Carthage, the county seat of Smith County, Tennessee, was founded in 1804 on the north bank of the Cumberland River - slightly west of the junction of the Caney Fork River. Carthage founder and Revolutionary War Captain, William Walton, arrived in Tennessee in the late 1780s to claim his land grant which he had earned from his service. He eventually settled on his land located on the Cumberland River's north bank, at the mouth of the Caney Fork.
Walton directed the construction of the Walton Road (Cumberland Turnpike), an early stagecoach route that connected the Knoxville area in the east with Middle Tennessee. The route paralleled current day US-70 and upon its completion, the Walton Road served as the primary migratory route of settlers who traveled from East Tennessee to the settlements along the Cumberland River. Walton thereafter operated a ferry across the Cumberland River and a tavern along the road, around which a small community began to develop. Walton donated fifty acres of land in exchange for one dollar ($1) to Smith County commissioners who in turn sold lots. These proceeds were used for the erection of public buildings. Throughout the winter of 1805 the town was laid out and construction began.
After a post office was established in 1806, Carthage began gathering the attention of men of enterprise and business experience. The town's location at the confluence of the two rivers made it an important shipping and steamboat port throughout the first half of the 19th century. Carthage was dubbed "River City" due to its significance as an important stop for steamboat traffic. During the Civil War, Carthage became an important post in the eastern Highland Rim area of Tennessee. The town square was the control center of a major Federal base in the fight to control the Upper Cumberland River region.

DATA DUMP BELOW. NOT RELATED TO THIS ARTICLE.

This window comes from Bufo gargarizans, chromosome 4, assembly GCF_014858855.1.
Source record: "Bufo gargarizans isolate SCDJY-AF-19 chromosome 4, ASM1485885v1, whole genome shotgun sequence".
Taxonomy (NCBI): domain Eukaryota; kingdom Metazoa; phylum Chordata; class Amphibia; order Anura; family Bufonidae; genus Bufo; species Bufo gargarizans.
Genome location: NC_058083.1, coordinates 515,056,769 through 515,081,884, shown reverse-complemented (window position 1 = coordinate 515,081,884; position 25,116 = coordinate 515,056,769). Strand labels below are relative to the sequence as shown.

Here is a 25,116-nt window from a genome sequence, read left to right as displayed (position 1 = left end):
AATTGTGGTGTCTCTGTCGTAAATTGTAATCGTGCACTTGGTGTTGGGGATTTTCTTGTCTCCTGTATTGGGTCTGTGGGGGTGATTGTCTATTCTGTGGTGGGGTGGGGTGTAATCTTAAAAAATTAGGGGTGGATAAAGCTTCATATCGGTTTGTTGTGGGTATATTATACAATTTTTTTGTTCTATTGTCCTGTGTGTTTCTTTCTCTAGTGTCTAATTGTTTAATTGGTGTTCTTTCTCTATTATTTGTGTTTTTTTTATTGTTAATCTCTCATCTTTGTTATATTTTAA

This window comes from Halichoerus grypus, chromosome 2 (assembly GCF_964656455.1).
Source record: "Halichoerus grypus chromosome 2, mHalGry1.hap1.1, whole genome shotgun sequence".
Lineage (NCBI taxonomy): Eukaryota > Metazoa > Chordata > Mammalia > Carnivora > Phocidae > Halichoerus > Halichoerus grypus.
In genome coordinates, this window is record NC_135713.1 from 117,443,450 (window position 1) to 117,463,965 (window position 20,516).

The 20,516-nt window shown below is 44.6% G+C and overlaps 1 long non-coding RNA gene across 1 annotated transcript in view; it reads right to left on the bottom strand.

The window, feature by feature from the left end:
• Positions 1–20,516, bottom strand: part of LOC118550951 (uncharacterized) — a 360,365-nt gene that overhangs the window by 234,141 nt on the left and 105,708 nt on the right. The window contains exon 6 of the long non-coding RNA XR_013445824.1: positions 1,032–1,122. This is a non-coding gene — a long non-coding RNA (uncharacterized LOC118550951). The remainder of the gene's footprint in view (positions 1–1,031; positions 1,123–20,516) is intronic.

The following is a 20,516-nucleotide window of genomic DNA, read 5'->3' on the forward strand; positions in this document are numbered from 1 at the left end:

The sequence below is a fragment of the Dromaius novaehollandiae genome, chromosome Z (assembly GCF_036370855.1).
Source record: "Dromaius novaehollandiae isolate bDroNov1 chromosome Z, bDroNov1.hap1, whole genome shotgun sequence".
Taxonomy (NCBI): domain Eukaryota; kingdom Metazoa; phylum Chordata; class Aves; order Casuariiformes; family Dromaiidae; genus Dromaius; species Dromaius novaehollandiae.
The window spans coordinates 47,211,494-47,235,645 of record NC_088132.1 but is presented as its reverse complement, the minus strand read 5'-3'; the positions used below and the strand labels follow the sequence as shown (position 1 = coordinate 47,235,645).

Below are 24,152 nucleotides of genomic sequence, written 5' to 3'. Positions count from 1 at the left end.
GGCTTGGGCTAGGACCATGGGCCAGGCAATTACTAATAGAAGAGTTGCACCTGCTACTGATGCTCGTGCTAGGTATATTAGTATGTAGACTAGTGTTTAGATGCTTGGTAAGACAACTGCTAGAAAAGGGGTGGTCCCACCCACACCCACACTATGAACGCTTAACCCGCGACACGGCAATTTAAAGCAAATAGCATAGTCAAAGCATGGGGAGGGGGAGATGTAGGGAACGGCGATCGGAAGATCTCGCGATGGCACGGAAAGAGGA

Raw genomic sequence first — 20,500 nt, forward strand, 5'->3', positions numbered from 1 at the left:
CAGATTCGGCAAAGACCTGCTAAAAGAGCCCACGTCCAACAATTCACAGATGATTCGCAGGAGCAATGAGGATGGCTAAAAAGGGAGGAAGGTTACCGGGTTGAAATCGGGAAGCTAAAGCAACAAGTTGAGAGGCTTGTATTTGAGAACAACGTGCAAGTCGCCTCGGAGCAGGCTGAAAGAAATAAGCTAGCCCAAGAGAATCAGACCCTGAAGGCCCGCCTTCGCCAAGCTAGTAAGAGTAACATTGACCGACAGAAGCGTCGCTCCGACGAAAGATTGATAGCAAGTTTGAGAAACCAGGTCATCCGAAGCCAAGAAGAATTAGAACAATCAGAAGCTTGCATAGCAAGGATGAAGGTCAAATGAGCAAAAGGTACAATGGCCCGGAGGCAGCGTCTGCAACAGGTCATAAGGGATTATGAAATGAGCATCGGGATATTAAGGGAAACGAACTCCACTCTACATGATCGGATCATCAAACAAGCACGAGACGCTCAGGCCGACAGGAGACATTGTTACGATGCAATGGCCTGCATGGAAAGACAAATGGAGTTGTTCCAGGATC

The Walton Road continued to influence transportation routes into the late nineteenth and early twentieth centuries. The first section of the Nashville & Knoxville Railroad, which followed along the Walton Road, was opened in August of 1888. (The entire route was later better known as the "Nashville Route".) This section connected Lebanon to nearby Gordonsville. Carthage was bolstered by this railroad route and the Carthage branch expansion which was completed in December 1888. This connected Carthage to Hickman Junction.
By 1879, the new (and now historic) Smith County Courthouse had been fully erected on the downtown square in Carthage. It was referred to at the time as the "handsomest in the state". This building is known for its Second Empire architectural style, and mansard roof with a cupola. In 1979, the building was placed on the National Register of Historic Places. Within the downtown Carthage area there are seven additional sites that are also listed on the National Register.
Despite a modest population of 2,500, Carthage has been home to some significant statesmen. Cordell Hull practiced law in Carthage before his elections as U.S. Representative and U.S. Senator form Tennessee. He was appointed as the 47th U.S. Secretary of State in 1933 by President Franklin D. Roosevelt. Former U.S. Senator and Vice President Al Gore and his late father, U.S. Senator Albert Gore Sr., have all called Carthage their home. The younger Gore has announced each one of his political campaigns between 1976 and 2000 —including his 1992 vice-presidential bid with running mate Governor Bill Clinton— from the steps of the Smith County Courthouse. Carthage also holds the unique honor of producing two Nobel Peace Prize winners, Cordell Hull in 1945 and Al Gore in 2007.